Facial Recognition for Access Control: Efficient, Convenient and Accurate

Systems that identify enrolled individuals are the most effective and least controversial

Steve Reinharz headshot
Steve Reinharz is the president of Robotic Assistance Devices.

Like so many other sectors of the economy, the security industry cannot find workers. Even steeply rising wages are not attracting enough candidates to fill access-related security positions. Fortunately, help is here, in the form of facial recognition (FR) solutions. With the ability to provide safe, effective and cost-efficient identity verification, FR technology can close the security industry’s labor gap.

FR has come a long way fast. In the early 2000s, the Los Angeles Police Department tested very early handheld devices. Officers would stand a suspect against a wall and take a picture, then wait as long as five minutes while the software tried to match the image against a database of fewer than 150 people who had injunctions against them. It was kludgy and ineffective, but the promise was evident.

In 2006, the first Face Recognition Grand Challenge, an event created to encourage innovation within the industry, found the best algorithms at that time to be 10 times more accurate than just four years earlier and 100 times more accurate than in 1995. Fast forward to today, and the National Institute of Standards and Technology (NIST) reports that current high-performing algorithms are “close to perfect” in matching faces against a database of 12 million people.

Facial recognition technology is having an impact at both the state and local levels across the United States. At last count, 17 state police departments and 744 local police departments utilize FR, and facial recognition is used by the U.S. Customs and Border Protection’s Global Entry system at airports to verify the identity of enrolled individuals who are returning to the United States.

FR’s less accurate rate of identifying the faces of nonwhite individuals, however, has driven some public distrust over its use as a policing tool. Innocent Black men have been arrested and accused of crimes based on mistaken FR matches.

But using surveillance video in conjunction with FR applications – where individuals have not agreed to share their biometric data – is quite different than deploying biometric identity solutions in access control environments. The many state laws restricting the technology’s use do not pertain to the ways that the security industry leverages it for worker/visitor/resident/traveler/guest/you-name-it screening purposes.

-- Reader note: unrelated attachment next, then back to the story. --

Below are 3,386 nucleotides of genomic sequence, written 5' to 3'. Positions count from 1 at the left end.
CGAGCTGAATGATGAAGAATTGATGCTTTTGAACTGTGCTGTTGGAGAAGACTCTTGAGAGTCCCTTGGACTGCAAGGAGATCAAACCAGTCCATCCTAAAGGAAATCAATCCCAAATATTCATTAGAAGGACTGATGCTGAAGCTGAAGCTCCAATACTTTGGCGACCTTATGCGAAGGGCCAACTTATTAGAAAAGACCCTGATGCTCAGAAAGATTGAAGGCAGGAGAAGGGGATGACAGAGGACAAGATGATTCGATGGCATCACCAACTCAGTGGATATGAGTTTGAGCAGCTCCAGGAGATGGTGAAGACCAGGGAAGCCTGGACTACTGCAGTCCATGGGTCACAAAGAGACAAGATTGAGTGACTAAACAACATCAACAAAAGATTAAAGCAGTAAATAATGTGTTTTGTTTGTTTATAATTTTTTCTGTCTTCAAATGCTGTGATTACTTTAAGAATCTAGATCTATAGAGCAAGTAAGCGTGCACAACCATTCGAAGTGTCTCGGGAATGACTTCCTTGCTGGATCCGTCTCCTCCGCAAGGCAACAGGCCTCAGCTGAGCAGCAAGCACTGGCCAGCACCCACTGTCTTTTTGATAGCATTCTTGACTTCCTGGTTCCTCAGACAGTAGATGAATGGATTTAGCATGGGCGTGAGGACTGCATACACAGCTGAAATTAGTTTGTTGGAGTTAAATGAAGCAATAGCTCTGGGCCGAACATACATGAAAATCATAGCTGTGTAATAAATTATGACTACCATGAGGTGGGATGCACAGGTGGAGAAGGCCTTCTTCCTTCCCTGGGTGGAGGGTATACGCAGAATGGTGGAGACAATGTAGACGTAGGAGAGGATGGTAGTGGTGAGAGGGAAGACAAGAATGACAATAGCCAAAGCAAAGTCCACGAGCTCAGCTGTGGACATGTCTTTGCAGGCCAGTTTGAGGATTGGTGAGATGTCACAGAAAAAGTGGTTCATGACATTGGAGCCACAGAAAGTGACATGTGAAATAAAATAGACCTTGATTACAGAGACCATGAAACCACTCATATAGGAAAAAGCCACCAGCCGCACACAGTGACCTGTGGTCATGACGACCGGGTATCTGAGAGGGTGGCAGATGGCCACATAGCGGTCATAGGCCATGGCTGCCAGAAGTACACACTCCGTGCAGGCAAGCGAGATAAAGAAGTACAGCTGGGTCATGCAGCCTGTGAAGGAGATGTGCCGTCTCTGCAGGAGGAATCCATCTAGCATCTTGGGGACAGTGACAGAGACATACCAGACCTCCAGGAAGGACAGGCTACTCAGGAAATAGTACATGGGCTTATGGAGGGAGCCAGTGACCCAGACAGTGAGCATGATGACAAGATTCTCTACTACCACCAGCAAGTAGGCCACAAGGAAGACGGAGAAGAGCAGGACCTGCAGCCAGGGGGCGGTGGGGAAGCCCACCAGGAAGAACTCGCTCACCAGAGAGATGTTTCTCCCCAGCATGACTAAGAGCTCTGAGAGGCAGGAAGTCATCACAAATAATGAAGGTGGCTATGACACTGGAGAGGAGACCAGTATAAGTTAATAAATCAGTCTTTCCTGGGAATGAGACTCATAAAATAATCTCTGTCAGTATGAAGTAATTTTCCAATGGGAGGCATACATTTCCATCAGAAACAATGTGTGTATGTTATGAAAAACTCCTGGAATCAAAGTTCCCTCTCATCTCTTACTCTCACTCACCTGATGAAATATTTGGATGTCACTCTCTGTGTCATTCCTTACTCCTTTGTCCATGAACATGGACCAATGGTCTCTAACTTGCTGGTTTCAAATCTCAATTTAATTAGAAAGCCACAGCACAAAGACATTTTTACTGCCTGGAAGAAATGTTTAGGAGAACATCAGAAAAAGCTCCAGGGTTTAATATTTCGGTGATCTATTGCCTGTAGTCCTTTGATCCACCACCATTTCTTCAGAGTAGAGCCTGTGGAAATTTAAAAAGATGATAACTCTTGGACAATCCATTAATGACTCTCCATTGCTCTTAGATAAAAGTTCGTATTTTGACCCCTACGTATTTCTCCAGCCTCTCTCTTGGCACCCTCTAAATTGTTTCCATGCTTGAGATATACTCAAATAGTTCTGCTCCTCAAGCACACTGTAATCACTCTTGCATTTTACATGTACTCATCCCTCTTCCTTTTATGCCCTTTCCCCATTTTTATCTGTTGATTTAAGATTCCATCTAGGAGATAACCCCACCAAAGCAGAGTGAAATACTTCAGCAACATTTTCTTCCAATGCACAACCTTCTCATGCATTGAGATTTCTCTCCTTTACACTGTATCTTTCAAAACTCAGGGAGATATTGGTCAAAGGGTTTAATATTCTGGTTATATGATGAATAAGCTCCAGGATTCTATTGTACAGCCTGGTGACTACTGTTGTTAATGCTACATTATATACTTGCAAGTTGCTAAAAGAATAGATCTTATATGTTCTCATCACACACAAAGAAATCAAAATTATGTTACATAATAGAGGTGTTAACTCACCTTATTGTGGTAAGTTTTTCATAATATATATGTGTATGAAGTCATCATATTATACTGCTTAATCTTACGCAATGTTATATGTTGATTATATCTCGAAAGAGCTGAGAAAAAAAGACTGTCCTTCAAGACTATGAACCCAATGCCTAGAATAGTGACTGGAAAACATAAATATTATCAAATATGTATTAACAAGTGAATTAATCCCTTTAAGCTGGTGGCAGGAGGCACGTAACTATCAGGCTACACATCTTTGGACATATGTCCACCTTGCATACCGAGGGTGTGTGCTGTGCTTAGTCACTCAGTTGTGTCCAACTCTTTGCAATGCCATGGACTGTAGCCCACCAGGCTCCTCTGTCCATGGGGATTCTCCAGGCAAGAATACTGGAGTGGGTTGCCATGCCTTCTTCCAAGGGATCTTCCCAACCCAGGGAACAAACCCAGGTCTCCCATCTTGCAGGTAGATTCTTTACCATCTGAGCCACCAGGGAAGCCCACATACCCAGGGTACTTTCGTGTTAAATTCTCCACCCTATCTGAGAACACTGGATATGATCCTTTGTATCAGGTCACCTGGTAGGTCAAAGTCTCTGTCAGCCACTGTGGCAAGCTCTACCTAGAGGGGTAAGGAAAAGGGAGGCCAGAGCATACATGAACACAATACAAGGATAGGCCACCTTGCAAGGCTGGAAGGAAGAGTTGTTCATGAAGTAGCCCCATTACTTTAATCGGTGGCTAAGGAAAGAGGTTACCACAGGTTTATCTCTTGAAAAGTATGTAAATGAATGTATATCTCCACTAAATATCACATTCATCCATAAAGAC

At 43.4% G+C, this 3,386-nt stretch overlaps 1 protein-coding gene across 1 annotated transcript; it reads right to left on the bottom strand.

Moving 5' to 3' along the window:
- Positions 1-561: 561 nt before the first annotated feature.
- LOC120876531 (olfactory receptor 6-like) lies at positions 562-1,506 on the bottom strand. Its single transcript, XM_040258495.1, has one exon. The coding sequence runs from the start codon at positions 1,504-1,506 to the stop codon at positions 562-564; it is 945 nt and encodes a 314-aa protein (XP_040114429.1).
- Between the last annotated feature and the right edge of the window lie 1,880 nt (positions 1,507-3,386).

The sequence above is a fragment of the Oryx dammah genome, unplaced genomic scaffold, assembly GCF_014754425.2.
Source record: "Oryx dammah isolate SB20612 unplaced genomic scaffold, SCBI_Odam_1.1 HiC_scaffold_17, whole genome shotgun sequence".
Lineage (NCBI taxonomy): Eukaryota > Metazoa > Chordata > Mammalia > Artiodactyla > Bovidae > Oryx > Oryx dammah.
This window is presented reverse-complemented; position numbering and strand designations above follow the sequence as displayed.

FR access control relies on “cooperative subjects.” Individuals agree to enroll in programs that use their faces to enter a workplace, visit a hospital, board a plane, use a hotel elevator or gain access to some other restricted area. They “cooperate” by submitting to a benchmark reading (ideally, a digitized, 3D “mug shot” encrypted with proprietary algorithms), then, when seeking entry to a location, look at an FR-enabled camera to provide a match. Under these conditions, error rates of the best FR solutions are near zero. Furthermore, the top 20 algorithms accurately identify Black faces equally as well as white faces.

Much of the bad rap associated with FR comes from applications that use “noncooperative” subjects. These are individuals whose faces have been captured surreptitiously by surveillance cameras, often in less-than-ideal lighting and from an awkward angle. A 2020 study of a top FR vendor found that its system’s error rates jumped from 0.1% when matching faces to a high-quality headshot to 9.3% when comparing them to surveillance video in which the subject was not looking directly at the camera or was obscured by shadows – a nearly 100-fold difference. As the security industry expands the use of FR solutions in access control applications, it needs to educate the public on this vital distinction.

Convenience will also play a role in adoption. Companies hoping to win public acceptance should make participation in FR systems optional. When people waiting in long lines to interact with an overworked security officer see others whizzing by, barely pausing to verify their identity at a biometrics-enabled camera, many will likely be persuaded.

Finally, the public needs to feel confident that, when enrolling in FR systems, their biometric data will be used only for the designated applications. The European Union is already taking an aggressive stance in establishing oversight. Its proposed “AI Act” will restrict the use of biometric recognition systems to networks in which participants have expressly agreed to share their data. Furthermore, biometrics cannot be used to profile users, such as scoring trustworthiness or predicting the potential for criminality. While the AI Act is an EU initiative, there will undoubtedly be a spillover effect beyond member countries, just as has occurred with the union’s General Data Protection Regulation.

The AI Act does permit matching a consenting individual’s face to a stored, encrypted record to verify identity and grant access through a point-of-entry. There is no ethical ambiguity for such applications. Acceptance will come by informing the public about how opt-in FR systems work, winning them over with attendant conveniences and creating sufficient oversight mechanisms to ensure proper system use.